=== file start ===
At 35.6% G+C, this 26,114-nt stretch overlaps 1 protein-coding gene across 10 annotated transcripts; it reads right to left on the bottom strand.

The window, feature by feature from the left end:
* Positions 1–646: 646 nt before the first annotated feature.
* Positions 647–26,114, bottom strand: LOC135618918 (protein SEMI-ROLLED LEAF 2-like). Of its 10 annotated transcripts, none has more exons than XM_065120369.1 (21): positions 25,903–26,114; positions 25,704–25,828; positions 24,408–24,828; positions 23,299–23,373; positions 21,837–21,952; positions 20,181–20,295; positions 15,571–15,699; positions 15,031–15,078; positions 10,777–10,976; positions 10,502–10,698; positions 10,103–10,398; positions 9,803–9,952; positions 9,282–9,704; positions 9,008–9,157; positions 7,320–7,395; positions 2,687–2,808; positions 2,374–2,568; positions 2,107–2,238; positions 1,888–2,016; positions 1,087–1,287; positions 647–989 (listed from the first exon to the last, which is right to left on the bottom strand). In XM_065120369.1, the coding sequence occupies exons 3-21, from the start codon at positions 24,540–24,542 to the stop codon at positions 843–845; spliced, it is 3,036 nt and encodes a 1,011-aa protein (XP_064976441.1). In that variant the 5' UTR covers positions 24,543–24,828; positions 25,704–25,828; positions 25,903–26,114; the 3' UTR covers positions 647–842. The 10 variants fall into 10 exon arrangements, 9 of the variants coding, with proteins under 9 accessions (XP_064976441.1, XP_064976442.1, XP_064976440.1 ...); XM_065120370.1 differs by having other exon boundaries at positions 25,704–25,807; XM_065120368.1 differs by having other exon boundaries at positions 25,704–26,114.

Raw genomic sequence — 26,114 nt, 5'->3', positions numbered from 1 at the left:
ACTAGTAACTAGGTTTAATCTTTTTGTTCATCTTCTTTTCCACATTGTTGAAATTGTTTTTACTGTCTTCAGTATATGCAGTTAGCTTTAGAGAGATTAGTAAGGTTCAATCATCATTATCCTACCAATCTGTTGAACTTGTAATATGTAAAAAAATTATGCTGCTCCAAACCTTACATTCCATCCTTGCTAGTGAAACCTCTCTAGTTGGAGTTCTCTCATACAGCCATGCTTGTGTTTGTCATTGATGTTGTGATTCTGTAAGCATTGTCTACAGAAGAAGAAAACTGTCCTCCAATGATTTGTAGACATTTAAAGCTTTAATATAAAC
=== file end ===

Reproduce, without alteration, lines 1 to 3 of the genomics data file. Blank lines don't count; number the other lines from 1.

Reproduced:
At 35.6% G+C, this 26,114-nt stretch overlaps 1 protein-coding gene across 10 annotated transcripts; it reads right to left on the bottom strand.

The window, feature by feature from the left end:
* Positions 1–646: 646 nt before the first annotated feature.